Sunday, 17 August 2014

Fieldtrip to the Bolivian lowlands

In this post I am going to upload photos and short comments about the ongoing fieldtrip to Beni, Bolivia, of the MSc students from the Institute of Geography at Bern University. The students arrived in Trinidad the 11th of August and will leave on the 21st.

Day 1 - 11th of August. Visit to the Museum Kenneth Lee in Trinidad.

Day 2. Excursion to the Mamoré river

Leaving the port
Describing and sampling a paleosol sequence outcropping along the Mamoré River bank

Day 3. Visiting the Indigenous community of Bermeo
Before playing football...

...and, with a BFC like outfit, Bermeo won :-)
Day 4 and 5.Community of Ibiato, on a paleo levee-backswamp of the Grande River
Excavating and analyzing a transect of 5 soil profiles along a paleo Grande River lavee-backswamp catena.
. Day 6. Meeting with indigenous leaders and visiting experimental raised fields
Doña Berta Vejarano Congo, leader of the indigenous march against the construction of the road across the TIPNIS indigenous territory and natural reserve, and Pedro Nuny Caity give a talk about the political situation of the indigenous people in the Bolivian Lowlands under the government of Evo Morales
Visiting experimental raised fields built by Oxfam GB in a suburb of Trinidad, now managed and subsidised by Trinidad City Council 
Day 7 - Sunday, day off at Laguna Suarez, one of  the many rectangular and oriented lakes found in the Bolivian Amazon.
Laguna Suarez, about 5 km from Trinidad

Day 8 - In the the morning visit to the Estancia La Chachra, where we learned about the extensive cattle ranching that is practiced in the Beni. We also went on a little safari.
Selecting the cows by size and checking if they are healthy

A little safari along the road inside La Chacra

One of the many alligators living in La Chacra, in the ponds that were excavated to take the material used to build the road 
In the afternoon we went to visit on of the biggest pre-Columbian monumental mounds: El Cerrito
Our guide invited us to have toronjas (a kind of sweet grape fruit) on the way back from the mound
Day 9 - Visiting the indigenous community of San Miguel del Matire and the CIPCA cacao project
Olver Vaca from CIPCA explains to us how the cacao project works

Visiting the facilities in San Ignacio the Moxos where the indigenous cacao is processed
Day 10 - Last day - We went fishing in the Mamoré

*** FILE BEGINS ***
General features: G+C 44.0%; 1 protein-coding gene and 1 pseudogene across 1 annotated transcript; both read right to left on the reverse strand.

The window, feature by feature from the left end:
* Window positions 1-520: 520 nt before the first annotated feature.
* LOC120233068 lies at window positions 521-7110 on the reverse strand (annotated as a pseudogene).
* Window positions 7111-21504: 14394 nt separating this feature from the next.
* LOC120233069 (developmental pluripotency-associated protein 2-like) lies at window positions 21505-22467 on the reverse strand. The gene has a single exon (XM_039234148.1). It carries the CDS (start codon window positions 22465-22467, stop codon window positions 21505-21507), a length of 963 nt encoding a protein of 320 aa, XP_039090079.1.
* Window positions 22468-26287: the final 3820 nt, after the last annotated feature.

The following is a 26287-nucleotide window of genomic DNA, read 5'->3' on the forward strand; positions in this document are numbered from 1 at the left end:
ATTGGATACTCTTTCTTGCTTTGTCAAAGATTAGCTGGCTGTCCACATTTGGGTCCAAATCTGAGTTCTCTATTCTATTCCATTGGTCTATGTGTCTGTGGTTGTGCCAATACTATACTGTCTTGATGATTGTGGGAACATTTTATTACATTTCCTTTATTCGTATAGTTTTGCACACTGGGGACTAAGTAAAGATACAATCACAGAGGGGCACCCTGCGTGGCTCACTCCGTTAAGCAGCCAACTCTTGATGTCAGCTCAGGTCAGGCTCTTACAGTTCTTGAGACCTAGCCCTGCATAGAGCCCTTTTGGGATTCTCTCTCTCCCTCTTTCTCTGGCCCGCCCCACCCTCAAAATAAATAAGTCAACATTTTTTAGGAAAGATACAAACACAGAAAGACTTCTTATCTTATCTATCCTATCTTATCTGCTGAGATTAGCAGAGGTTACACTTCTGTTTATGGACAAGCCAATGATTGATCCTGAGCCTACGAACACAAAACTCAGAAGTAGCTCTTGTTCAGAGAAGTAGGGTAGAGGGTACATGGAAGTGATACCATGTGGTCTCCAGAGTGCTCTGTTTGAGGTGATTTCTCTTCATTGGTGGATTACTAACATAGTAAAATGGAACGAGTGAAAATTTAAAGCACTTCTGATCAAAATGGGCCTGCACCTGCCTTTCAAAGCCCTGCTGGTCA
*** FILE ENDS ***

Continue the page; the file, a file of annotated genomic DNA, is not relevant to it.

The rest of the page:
Fishing from the boat with "lineada y anzuelo"
The fish we caught
Preparing the fish at the restaurant "La choza del Pescador"
And ready to eat!!

This is the end of the 10 day field trip in the Beni - Bolivia. I hope you enjoyed it! See you in Bern!!

Friday, 17 January 2014

“Predicting pre-Columbian anthropogenic soils in Amazonia” “Predicting pre-Columbian anthropogenic soils in Amazonia” is the title of a recent paper by McMichael et al. published in Proceeding of the Royal Society B. It is not open access but you can read the abstract here. In this paper McMichael et al. present a predictive model for the presence of Terra Preta in Amazonia.  The model predicts the likelihood of finding Terra Preta sites in any given spot within Amazonia.  In general, I liked the idea behind the paper. These models give us an objective basis for further research and discussions. It is thanks to this kind of work that we can go beyond subjective views about the extent of human impact in pre-Columbian Amazonia and start to formulate hypothesis that, through survey and measurement, can be later tested. The first important result of this paper is that, given the data available, we can now estimate that terra preta is likely to be found only in a 3.2% of the forested areas of Amazonia. This is far less than other previous estimates (Erickson, 2008).

However, I find the discussion of McMichael et al. a bit disappointing with regards to two points. The first is the meaning they give to the presence of terra preta; the second is the reasons they give to explain the absence terra preta outside of Brazil.
What is terra preta? Is it the result of permanent settlement where people cooked and dumped food remains for centuries, eventually causing the enrichment of the soil in with charcoal, phosphorous, organic matter and the rest of elements used to define terra preta? Or is it the result of soil management techniques aimed at improving fertility and agricultural potential? McMichael et al. seem to imply that terra preta is the latter: the result of soil fertility enhancement. They say: “The lack of terra pretas in western Amazonia may be because the Andean-derived soils of western Amazonia did not require nutrient enrichment… [the bold is mine]”. However, this kind of interpretation of terra preta being the result of Pre-Columbian agricultural intensification has been challenged by many authors. Neves & Petersen (2006) discovered that at the Hatahara occupation site (close to Manaus) pre-Columbians actually used terra preta to build burial mounds, which is a strange use for an agricultural soil that took centuries to form. Of course, we cannot exclude that pre-Columbians took advantage of the fertile terra preta for their gardens associated to their homes; in the same way that they could have taken advantage of the fertility of pre-existing middens (see Arroyo-Kalin, 2012 for a discussion on this).But this does not mean that people intentionally created terra preta for agriculture!